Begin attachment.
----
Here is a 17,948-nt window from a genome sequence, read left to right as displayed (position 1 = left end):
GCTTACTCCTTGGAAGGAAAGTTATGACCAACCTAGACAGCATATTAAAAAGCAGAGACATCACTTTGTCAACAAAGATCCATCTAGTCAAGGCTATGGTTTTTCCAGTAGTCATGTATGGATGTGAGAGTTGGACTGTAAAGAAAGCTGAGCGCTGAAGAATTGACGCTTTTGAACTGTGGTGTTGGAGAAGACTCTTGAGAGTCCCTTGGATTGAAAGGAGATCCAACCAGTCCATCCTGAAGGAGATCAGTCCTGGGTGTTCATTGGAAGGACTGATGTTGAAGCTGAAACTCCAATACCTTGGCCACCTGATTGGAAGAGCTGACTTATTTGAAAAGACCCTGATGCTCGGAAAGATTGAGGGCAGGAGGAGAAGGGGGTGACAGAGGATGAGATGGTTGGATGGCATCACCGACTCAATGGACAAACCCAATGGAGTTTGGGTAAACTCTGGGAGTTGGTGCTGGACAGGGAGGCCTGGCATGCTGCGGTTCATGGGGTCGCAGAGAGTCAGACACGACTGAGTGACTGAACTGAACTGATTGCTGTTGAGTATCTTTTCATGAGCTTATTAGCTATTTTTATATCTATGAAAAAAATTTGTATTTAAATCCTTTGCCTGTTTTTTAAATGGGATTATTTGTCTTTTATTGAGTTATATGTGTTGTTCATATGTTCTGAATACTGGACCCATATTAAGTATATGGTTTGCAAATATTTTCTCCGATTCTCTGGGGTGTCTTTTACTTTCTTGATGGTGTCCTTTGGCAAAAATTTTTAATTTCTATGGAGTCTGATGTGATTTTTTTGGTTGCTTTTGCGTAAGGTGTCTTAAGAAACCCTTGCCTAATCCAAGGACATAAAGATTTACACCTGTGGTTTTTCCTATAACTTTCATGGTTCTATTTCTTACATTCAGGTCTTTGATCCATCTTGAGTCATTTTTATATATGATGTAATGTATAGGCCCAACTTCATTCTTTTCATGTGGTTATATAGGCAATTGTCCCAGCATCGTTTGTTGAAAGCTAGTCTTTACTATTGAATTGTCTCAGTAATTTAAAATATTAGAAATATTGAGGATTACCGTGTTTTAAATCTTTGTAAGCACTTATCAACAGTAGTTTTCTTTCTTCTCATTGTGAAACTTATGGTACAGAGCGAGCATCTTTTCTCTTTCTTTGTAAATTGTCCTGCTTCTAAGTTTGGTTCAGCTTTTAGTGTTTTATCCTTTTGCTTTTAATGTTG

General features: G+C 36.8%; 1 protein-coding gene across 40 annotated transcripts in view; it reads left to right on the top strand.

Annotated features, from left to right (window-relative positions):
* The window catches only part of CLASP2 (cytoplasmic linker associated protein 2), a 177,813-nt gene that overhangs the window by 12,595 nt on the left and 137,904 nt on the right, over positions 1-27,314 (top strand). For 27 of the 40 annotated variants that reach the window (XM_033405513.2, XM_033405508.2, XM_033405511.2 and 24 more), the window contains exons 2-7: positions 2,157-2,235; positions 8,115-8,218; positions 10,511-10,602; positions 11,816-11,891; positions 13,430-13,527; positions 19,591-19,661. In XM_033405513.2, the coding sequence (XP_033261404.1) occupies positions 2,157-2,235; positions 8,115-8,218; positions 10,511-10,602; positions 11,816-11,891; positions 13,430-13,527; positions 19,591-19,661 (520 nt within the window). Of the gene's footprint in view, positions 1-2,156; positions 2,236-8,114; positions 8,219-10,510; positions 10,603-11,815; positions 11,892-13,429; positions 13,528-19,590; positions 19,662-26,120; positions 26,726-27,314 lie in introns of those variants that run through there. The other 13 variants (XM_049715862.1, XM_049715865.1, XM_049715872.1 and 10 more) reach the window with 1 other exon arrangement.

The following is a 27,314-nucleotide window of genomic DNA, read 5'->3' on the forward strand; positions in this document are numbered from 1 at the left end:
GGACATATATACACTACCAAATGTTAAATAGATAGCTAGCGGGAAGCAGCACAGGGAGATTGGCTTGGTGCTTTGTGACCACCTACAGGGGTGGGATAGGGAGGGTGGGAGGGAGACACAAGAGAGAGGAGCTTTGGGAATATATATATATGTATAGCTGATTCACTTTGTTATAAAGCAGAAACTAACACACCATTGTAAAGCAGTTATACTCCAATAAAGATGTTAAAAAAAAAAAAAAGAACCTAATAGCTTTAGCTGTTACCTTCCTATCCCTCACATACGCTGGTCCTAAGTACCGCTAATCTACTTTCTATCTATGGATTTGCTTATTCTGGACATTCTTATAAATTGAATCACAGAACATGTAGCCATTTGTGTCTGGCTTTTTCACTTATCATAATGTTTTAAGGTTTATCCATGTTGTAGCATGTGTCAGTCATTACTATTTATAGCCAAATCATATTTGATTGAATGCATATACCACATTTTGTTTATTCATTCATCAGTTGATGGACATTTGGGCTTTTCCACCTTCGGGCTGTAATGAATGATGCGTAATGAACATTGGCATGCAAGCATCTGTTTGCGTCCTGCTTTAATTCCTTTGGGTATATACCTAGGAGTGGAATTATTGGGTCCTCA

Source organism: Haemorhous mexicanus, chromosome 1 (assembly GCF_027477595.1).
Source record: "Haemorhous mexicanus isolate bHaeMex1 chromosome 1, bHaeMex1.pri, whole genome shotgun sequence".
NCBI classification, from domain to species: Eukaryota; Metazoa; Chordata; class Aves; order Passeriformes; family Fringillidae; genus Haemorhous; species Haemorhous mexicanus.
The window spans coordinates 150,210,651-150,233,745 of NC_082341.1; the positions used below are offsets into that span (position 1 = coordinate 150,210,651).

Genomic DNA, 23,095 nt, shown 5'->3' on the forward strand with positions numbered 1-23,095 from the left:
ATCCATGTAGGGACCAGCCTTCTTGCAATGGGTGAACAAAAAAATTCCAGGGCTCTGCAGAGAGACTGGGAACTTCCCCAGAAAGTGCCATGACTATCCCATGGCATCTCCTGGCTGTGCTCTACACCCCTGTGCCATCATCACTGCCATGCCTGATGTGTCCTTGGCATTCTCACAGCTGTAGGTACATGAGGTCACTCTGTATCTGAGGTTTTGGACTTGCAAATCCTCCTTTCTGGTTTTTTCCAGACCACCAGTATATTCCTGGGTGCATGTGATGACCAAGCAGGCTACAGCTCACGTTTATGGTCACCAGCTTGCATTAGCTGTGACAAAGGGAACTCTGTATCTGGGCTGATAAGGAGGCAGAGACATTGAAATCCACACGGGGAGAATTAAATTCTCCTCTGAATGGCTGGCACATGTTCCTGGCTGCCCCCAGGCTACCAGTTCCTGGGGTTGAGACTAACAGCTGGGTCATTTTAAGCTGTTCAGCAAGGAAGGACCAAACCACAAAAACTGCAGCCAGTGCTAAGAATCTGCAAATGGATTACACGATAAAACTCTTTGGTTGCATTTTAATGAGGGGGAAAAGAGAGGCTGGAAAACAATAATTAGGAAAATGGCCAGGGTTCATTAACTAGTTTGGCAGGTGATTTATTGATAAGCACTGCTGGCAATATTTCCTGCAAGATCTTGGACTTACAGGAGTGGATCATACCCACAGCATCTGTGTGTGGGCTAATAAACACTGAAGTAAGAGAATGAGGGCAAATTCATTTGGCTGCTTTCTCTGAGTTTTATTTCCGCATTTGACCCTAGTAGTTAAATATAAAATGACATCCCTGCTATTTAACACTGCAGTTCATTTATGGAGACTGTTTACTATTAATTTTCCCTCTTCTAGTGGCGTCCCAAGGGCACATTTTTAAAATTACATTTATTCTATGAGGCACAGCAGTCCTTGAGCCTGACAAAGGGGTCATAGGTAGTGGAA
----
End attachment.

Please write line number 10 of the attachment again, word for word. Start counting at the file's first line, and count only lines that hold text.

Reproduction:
NCBI classification, from domain to species: Eukaryota; Metazoa; Chordata; class Aves; order Passeriformes; family Fringillidae; genus Haemorhous; species Haemorhous mexicanus.